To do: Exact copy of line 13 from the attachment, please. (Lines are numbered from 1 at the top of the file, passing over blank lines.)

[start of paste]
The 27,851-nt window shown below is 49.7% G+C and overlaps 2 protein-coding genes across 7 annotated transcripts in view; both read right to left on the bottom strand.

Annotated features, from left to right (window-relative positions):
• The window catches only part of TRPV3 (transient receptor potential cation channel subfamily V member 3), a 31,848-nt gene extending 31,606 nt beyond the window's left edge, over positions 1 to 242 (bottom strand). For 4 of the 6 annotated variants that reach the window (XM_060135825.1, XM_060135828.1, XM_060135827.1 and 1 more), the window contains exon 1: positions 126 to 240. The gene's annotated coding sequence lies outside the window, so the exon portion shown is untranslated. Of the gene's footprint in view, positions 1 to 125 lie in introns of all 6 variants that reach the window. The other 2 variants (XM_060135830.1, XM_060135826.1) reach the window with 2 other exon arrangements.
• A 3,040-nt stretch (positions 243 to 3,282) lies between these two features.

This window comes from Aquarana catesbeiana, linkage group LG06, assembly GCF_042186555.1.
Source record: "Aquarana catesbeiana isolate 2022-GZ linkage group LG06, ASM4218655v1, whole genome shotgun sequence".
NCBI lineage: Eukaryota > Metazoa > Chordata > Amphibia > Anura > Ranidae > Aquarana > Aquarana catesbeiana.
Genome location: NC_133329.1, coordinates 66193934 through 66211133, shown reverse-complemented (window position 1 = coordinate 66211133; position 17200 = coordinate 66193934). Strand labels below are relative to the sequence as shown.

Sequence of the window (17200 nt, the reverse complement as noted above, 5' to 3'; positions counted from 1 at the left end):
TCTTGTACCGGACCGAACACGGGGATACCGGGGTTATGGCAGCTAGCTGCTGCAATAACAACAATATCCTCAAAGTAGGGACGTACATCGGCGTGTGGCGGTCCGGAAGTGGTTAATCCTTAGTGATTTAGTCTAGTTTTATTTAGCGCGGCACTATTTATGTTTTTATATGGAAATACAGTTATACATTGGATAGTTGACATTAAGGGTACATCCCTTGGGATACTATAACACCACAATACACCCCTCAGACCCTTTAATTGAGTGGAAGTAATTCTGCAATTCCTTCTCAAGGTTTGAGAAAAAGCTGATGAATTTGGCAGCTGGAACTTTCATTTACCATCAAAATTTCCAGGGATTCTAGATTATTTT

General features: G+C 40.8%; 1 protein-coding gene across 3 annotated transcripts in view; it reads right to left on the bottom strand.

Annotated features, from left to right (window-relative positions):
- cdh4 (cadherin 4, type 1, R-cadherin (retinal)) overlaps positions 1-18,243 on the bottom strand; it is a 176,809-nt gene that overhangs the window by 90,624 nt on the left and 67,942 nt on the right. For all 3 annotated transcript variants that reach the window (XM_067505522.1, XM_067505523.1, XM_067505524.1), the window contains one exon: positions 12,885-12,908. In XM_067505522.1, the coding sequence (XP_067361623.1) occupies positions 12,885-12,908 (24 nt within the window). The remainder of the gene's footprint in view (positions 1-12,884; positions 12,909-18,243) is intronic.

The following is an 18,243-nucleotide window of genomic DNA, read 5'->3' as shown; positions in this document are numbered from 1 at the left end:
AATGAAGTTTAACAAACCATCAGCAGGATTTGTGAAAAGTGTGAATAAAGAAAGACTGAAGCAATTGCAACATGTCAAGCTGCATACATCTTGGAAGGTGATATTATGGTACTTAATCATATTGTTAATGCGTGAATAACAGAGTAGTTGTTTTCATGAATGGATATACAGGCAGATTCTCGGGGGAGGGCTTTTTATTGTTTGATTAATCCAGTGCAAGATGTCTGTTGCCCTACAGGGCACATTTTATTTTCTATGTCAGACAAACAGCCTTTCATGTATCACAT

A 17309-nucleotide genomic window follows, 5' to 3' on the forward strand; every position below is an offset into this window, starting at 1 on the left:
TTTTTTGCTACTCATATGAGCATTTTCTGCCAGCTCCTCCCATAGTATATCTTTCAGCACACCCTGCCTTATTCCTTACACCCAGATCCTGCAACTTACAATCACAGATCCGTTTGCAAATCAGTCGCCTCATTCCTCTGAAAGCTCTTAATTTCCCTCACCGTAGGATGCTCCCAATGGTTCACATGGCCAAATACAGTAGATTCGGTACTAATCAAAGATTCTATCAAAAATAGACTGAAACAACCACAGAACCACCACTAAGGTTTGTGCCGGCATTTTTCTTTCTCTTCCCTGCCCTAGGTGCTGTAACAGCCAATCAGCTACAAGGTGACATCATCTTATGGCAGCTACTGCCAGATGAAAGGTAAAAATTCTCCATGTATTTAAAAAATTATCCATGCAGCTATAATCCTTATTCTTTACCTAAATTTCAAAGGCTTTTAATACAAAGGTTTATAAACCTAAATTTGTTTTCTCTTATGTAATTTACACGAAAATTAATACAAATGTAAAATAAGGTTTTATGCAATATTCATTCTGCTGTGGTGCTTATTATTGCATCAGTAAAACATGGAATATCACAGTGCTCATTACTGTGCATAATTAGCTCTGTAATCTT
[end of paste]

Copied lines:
- cdh4 (cadherin 4, type 1, R-cadherin (retinal)) overlaps positions 1-18,243 on the bottom strand; it is a 176,809-nt gene that overhangs the window by 90,624 nt on the left and 67,942 nt on the right. For all 3 annotated transcript variants that reach the window (XM_067505522.1, XM_067505523.1, XM_067505524.1), the window contains one exon: positions 12,885-12,908. In XM_067505522.1, the coding sequence (XP_067361623.1) occupies positions 12,885-12,908 (24 nt within the window). The remainder of the gene's footprint in view (positions 1-12,884; positions 12,909-18,243) is intronic.